The proposed location is at 37th Street and El Cajon Boulevard, the southwest corner now occupied by an auto-body shop.
The 7-Eleven corporation wants to put more stores in City Heights but they should be prepared for a fight if they try to get a license to sell beer and wine. That’s the message City Heights residents emphasized to corporate representatives at a community meeting Monday night (March 6).
“We are saturated with beer and liquor,” said community activist Maria Cortez. “I can see 7-Eleven thriving here with fresh produce, more fruits and vegetables, and healthy choices. Without beer and liquor.”
The community planning group and City Heights residents have fought 7-Eleven before, usually over the liquor and beer sales and parking-lot security. Some of the planning-group members remember back five or six 7-Eleven applications ago. But Kristy Duncan, a corporate operations manager, said the company believes there’s room for a few new stores in the neighborhood.
The proposed location is at 37th Street and El Cajon Boulevard, on the southwest corner currently occupied by an auto body shop.
“[City Heights] is moderately low density as far as the number of sites per population,” Duncan said. “We’re trying to add more stores here because we believe we have offerings that this community would like.”
Almost all 7-Eleven stores are owned by people who paid a franchise fee of between $250,000 and $350,000, company representatives said. Of San Diego’s approximately 250 stores, 3 are owned and operated by the corporation. That gives the company limited control over what franchisers do with the stores, she said.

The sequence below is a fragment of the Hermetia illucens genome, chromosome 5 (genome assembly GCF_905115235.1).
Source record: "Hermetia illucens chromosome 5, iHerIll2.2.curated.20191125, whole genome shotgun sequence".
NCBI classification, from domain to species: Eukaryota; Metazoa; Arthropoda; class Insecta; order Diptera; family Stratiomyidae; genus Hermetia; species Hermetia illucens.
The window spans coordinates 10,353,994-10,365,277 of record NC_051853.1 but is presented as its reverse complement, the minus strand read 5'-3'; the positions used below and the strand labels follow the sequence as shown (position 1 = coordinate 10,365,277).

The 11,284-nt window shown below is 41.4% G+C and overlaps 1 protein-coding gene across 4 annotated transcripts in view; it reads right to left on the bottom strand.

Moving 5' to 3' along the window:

Recalling past attempts to place 7-Elevens in the neighborhood, residents brought up problems with the existing store on the corner of Euclid Avenue and El Cajon Boulevard.
“Let me tell you about the people getting drunk or sleeping in the bushes, and how you don’t feel safe,” said Kendra. “Our neighborhood is saturated with liquor stores.”
City Heights has the highest concentration of liquor stores per resident or per square mile in San Diego, and residents are increasingly opposing new liquor licenses.
Several planning-group boardmembers indicated they’ve lost count of how many times they’ve fought that fight in the past few years. But the last time it came up, an owner of a 7-Eleven who had a liquor license wanted to transfer the license to a new location down the street. Residents came en masse to scold the planning group for approving the license.
“Are you aware of what happened with the last 7-Eleven that came here?” Ken Grimes asked. “Do you understand how opposed the community is?”
But the community wouldn’t mind having a store that carried foods they like — including ethnic foods in the diverse neighborhood. While the area is saturated with liquor licenses, it has been called a food desert because of a shortage of supermarkets.
“Our goal is to tailor the store to fit the neighborhood, and we are carrying ethnically diverse products for our community,” Duncan said. “We prefer vendors with items that have local interest and come from the area where the stores are.”